Anger

What's the Best Thing to Do With Your Anger?

If COVID-19 is making you angry, expressing it may not help.

Posted May 14, 2020

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Source: Unsplash Icons8Team r-enAOPw8Rs

“My son was supposed to be leaving for a music summer camp,” a mother of three told me as we entered week nine of the COVID-19 lockdown. “He’s incredibly talented, and this was probably going to be his entry into the professional music world. Instead, he practices a little while each day and then plays video games. I get it. It’s really hard to practice when you’re not doing anything with the music. And school is worthless right now. But I get so frustrated with him. Even though I know it’s not his fault.” And she burst into tears.

In the past few days, tempers seem to be on the rise. Numerous clients, friends, and colleagues have told me that they are feeling frustrated, irritable, and angry for no apparent reason. Parents are impatient with their children, siblings who seldom argue are fighting with one another, and happily married couples are squabbling over tiny, insignificant things.

It makes sense. Many of us have been cooped up with family members or friends for all of this time, without the normal relief of leaving home, seeing other people, and engaging in a wide range of activities. Of course we’re starting to feel irritable.

There are many tools available for managing these feelings, including getting more exercise, practicing mindfulness and meditation, finding some way to be separate from the people you’re living with, and practicing a number of behavioral techniques.

But there is another factor to consider when dealing with angry feelings: Anger is a communication from your inner self. It has some underlying meaning. Dr. Harriet Lerner puts it this way in her book The Dance of Anger: "Anger is a signal and one worth listening to," she writes.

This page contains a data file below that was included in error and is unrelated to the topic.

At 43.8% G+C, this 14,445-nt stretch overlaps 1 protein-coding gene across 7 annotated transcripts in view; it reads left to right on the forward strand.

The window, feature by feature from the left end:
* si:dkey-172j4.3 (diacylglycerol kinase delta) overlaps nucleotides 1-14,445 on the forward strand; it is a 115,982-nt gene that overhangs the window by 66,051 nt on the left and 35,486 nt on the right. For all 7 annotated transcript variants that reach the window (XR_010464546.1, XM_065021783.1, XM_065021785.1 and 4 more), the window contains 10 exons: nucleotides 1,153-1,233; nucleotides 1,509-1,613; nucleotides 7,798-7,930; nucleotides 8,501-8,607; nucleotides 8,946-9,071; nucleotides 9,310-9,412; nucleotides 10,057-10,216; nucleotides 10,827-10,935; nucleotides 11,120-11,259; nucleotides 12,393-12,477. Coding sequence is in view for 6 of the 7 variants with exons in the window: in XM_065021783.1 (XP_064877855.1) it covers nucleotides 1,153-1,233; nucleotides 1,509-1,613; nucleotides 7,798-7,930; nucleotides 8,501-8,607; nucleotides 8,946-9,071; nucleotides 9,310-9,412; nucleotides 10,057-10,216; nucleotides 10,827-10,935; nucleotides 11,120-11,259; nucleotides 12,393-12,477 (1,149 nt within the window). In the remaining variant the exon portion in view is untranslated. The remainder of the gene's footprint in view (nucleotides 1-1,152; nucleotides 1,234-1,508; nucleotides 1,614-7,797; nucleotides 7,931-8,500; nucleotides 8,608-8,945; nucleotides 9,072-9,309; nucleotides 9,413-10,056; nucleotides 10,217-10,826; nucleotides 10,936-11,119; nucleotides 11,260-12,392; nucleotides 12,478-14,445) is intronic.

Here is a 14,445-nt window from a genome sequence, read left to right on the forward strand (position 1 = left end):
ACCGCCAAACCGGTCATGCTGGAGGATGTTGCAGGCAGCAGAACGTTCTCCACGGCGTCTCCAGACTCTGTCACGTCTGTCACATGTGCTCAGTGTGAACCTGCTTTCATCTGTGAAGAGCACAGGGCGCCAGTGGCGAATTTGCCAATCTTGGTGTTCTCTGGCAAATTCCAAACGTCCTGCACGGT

According to Heinz Kohut, a psychoanalyst whose theory of Self Psychology was an early influence on my own thinking about anger, anger is often a reaction to feelings of hurt, helplessness, and loss of self-esteem. Leon Seltzer, who has great posts on anger and anger management on his Psychology Today blog, agrees. He writes, “even when anger seems like an instantaneous, knee-jerk reaction to provocation, there's always some other feeling that gave rise to it.” He tells us that anger is a way of protecting ourselves from that other feeling, either by hiding it, controlling it, or camouflaging it.

Anger makes us feel strong when we’re feeling weak or impotent. It makes us feel in control when we feel out of control. Seltzer has coined a terrific phrase that captures an extremely important reason that we get angry and stay angry: He says, “If anger helps you feel in control, no wonder you can't control your anger!”

It is, I would suggest, this very combination of feelings that is creating much of the aggression that is emerging not only in our homes but also in the streets right now. Anger, which makes us feel strong, feels like the perfect solution to these painful feelings of powerlessness, shame, humiliation, and loss of self-esteem.